Car companies like to amortise (write down the cost) of making their products as much as possible and Honda is expert at it.
The latest, lower cost CR-V Vi uses a single cam, 2.0-litre, four cylinder, petrol engine that’s in a number of other Hondas and dates back at least a decade possibly more.
It wouldn’t cost Honda much to crank out one of these donks that’s for sure.
Doesn’t mean it isn’t good because Honda makes some of the best engines around but you are certainly not getting the latest engine tech’ on the Vi.
That said, the 2.0-litre engine with a CVT transmission feeding power to the front wheels gives buyers on a tighter budget the opportunity to tap into the benefits of owning a Honda CR-V.
Then there’s the pertinent point that Vi is the only non-turbo in the range and the only 2.0-litre. All the others are 1.5 turbo petrols.
You would be fairly accurate in describing this as a “stripper” model as it has a reasonable amount of kit but not much by way of luxury, technology or advanced driver assist stuff.
The Vi looks like any other CR-V and drives like one too. It’s big for the segment and at $28,290, represents great value for a five seat, 5-star ANCAP rated medium size SUV.
Love the big chin front and angry looking grille and lights. It certainly doesn’t look like a prissy shrinking violet at the front. The rear is too much though especially the recurving tail lights and upright tailgate with a rash of styling lines.
CR-V looks like different people came up with the front, the side and the rear styling with the first two a success.
Overall, I am a bit of a fan though as it is distinctive and a good size for the segment.
Even the 17-inch alloys are a bonus on a car pitched at this price.
Inside is like other CR-Vs too apart from the cheaper looking upholstery and lower spec’ features including the screen, audio and aircon’ systems.
Having said that, it’s a roomy beast and offers a large load space down the back with a full size spare underneath.
The tones are all grey just like everybody else and a control screen dominates in the centre of the dash.
The seats themselves are comfy if a little on the firm side. Some people like that.
As the entry level model built to a relatively low price you’d expect the Vi to be a “hose out” cheap and cheerful vehicle. It misses out of plenty compared to other CR-Vs but there is a reasonable amount of kit to make your time aboard more comfortable, safer and entertaining.
- Aircon including rear outlets
- 17-inch alloys
- Reverse camera
- Display audio for phone streaming
- Electric park brake
- Multi-function wheel
Drive and Engine
Performance from the CR-V Vi is honest and acceptable once underway. Bowling along the freeway and commuter driving are the Vi’s strengths _ when it is operating in the engine’s comfort zone. Add five peeps and a bunch of luggage with the aircon’ running and things tend to become somewhat lethargic.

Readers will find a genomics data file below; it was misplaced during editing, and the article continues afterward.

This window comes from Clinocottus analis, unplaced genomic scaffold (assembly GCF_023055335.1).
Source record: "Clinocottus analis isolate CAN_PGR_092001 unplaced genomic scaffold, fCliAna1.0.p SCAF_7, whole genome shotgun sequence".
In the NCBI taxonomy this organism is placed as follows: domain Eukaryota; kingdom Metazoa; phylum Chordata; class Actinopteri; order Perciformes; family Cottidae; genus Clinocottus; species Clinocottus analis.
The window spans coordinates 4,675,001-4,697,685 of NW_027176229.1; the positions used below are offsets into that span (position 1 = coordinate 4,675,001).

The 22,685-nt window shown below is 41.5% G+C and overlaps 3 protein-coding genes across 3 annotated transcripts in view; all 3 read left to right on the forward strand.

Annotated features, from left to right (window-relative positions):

But the Vi isn’t pitched as a performance SUV, it’s all about affordability and practicality, two things it excels at.
The engine is good for 113kW and 189Nm while sipping regular petrol at 7.6-litres/100km. The CVT transmission is a bit slury when you exercise the right foot but otherwise is not noticeable.
Ride and handling is set for comfort and though the tyres transmit a fair bit of road noise, the Vi’s interior is quiet and comfortable. Good brakes and a well set ride add to the vehicle’s appeal.
Honda uses a dual pinion steering system which is better than most as it gives more leverage on the steering along with sharper and more accurate response.
All in all an acceptable vehicle to drive every day.
It’s amazing to think in these safety obsessed days that a car can still have a 5-star ANCAP rating with only a smattering of advanced driver assist technology and no autonomous emergency braking. This is the case with CR-V Vi as it is practically bereft of any sophisticated safety technology.
It must have a safe chassis to justify the high rating.
You do get tyre pressure monitoring and a reverse camera but that’s about it for the techno stuff.
So, let’s stop quibbling, it’s a 5-star car and that’s it….good enough
- Large for the class
- Looks good from the front
- Decent warranty
- Old school engine should be like “grandfather’s axe”- unbreakable
- Uses 91 petrol
- Relatively economical
Not So Good Bits
- Bit doughy off the mark
- No advanced driver assist safety tech to speak of
- CVT tends to slur when worked
- Compared with other CR-Vs this one has skinny amount of kit
Yeh, not for me. It’s a decent thing to be sure but there are plenty of choices out there for not much more money.
Mitsubishi’s Outlander springs to mind along with a couple of impressive Korean offerings that take my fancy.
Facts and Figures: 2019 Honda CR-V Vi
- Engine: 2.0L four-cylinder petrol producing 113kW/189Nm
- Transmission: Multi-speed CVT
- Warranty: 5 years/ unlimited km
- Safety: Five stars
- Origin: Thailand
- Price: from $28,290